Richfield, Minn.-based Best Buy is reinventing itself at the top of its game. Its 750 North American locations, including Canada, give the company a 16 percent share of the $130 billion-a-year market for electronics and packaged media, the number one spot. It's rolling toward its best results in five years, with earnings per share projected by analysts at $2.37, up 24 percent, on sales of $23.5 billion for the fiscal year ending March 1, 2004. Same-store sales rose 8.6 percent in the third quarter. The retailer has $1.8 billion cash and is buying back up to $400 million in stock; last year it started paying a 40-cent annual dividend. Despite a recent drop, shares have better than doubled in the last year.
So why mess with success? Anderson sees trouble ahead. Long-term, the store base is maturing. Best Buy still plans to open 60 to 70 new stores a year. But a lot of future growth will come from 20,000-square-foot stores (less than half the standard size) in smaller markets. Keeping annual returns on invested capital at 20 percent could be as tough as selling a used Betamax.
More worrisome are the short-term problems. The flood of imports and shorter product cycles exert severe price pressure on some of the most profitable products — digital TVs, cameras and home entertainment systems. A 60-inch Samsung DLP television that sold for $5,000 three months ago now sells for $4,700. No one believes that digital TVs can escape the price-plunging fate of PCs and anything else with transistors inside. Anderson counters that the lower the price of an LCD TV or a camcorder, the more of them he can sell.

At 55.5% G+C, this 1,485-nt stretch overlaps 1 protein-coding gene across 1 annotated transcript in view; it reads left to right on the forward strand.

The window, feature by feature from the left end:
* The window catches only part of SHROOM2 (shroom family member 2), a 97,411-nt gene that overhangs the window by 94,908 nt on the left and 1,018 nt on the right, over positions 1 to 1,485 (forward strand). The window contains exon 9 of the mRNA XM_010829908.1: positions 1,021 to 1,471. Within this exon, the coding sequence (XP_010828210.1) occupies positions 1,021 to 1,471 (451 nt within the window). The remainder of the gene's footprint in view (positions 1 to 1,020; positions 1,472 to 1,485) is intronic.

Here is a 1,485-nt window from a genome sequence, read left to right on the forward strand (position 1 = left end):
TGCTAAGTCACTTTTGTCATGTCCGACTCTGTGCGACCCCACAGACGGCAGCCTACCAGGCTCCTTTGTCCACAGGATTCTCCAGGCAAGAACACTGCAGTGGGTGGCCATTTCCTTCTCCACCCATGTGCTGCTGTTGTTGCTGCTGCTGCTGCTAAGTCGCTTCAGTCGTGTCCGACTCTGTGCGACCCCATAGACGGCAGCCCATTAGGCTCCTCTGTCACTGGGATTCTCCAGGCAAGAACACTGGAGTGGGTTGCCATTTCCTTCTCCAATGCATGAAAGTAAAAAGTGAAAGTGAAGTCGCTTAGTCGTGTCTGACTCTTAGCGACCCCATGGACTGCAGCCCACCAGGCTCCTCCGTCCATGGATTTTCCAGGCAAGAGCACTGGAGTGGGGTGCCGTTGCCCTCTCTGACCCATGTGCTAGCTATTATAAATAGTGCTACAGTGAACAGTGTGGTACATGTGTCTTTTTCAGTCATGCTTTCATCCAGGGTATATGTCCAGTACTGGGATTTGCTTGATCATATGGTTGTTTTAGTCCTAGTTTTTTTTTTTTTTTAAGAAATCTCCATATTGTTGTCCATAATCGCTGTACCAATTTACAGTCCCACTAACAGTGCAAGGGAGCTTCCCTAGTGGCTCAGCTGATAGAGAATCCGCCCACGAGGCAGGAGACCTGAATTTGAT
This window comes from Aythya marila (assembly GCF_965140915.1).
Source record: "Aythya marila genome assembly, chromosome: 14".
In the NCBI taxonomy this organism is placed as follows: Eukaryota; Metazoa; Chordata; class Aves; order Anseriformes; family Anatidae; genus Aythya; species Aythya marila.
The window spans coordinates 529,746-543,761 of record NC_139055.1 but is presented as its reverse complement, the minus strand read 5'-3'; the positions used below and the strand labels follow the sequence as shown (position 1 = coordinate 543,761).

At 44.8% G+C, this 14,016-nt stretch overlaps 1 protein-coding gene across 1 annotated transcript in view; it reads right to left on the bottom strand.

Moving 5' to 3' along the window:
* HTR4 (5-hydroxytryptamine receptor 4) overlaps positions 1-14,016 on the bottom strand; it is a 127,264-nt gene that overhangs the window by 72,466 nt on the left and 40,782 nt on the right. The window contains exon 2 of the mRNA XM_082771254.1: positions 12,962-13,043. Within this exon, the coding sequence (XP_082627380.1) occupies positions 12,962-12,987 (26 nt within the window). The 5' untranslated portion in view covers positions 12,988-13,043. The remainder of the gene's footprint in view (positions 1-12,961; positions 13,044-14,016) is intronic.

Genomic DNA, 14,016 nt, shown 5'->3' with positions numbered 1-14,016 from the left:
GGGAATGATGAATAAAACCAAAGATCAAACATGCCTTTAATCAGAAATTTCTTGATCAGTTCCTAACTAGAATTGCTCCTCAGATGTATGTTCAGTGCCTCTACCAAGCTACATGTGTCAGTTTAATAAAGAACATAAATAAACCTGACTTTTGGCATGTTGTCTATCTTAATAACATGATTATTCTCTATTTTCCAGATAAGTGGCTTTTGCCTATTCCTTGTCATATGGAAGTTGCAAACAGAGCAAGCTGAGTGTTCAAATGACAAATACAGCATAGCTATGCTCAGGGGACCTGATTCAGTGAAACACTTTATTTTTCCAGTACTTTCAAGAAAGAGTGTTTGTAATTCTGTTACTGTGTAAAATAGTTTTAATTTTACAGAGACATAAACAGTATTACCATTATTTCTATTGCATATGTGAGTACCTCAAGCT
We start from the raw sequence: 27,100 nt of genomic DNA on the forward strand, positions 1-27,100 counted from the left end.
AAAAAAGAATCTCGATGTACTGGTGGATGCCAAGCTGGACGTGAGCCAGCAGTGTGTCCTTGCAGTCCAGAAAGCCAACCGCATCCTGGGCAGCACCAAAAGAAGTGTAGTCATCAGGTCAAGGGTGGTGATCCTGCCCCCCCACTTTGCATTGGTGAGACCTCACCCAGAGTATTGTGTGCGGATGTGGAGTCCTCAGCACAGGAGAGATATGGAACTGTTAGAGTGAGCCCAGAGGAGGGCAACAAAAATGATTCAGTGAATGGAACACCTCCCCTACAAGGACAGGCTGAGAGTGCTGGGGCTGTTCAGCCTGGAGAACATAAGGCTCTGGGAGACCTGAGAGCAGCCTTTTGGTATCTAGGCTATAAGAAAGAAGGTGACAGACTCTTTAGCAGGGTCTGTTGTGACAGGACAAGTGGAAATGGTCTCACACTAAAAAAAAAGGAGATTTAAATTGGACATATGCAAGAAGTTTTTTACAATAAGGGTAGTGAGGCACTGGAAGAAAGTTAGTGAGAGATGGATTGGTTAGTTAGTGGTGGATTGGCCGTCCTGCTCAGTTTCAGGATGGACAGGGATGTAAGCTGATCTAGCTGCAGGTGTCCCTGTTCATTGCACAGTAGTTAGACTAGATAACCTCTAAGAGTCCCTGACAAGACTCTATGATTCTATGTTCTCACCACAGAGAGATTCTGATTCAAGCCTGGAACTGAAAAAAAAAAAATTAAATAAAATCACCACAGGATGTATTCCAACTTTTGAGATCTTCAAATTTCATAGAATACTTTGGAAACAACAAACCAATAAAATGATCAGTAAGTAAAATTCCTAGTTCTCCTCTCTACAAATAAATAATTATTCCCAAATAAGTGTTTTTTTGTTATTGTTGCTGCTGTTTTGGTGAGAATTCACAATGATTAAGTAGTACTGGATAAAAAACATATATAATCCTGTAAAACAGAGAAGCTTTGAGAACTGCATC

But then there is Wal-Mart. Its share of the electronics market has galloped from 6.9 percent in 1996 to a current 11 percent, reports Credit Suisse First Boston. "If we do nothing, Wal-Mart will surpass us by the simple fact they are adding more stores than we are each year," says Anderson. With operating margins on electronics averaging 5 percent or so, there is no way Best Buy can win "trying to chase the customer out of Wal-Mart."
If it can't compete on merchandise alone, Anderson believes Best Buy can still get a leg up on Wal-Mart. One way is by bundling those goods with add-on services, from reselling Rhapsody, which charges $10 a month for Internet music plus 79 cents a song to burn CDs, to offering complete wiring packages to new-home owners. Another is to tap into private-label goods — not junk at low price points but gizmos that compete directly with major brands. In September Best Buy opened an office in Shanghai with the intent of sourcing goods directly. (Details remain scarce.) If it can increase its share of such merchandise from essentially zilch today to 15 percent of the mix by 2008, estimates Colin McGranahan with Sanford Bernstein, it could add a percentage point to its operating margin.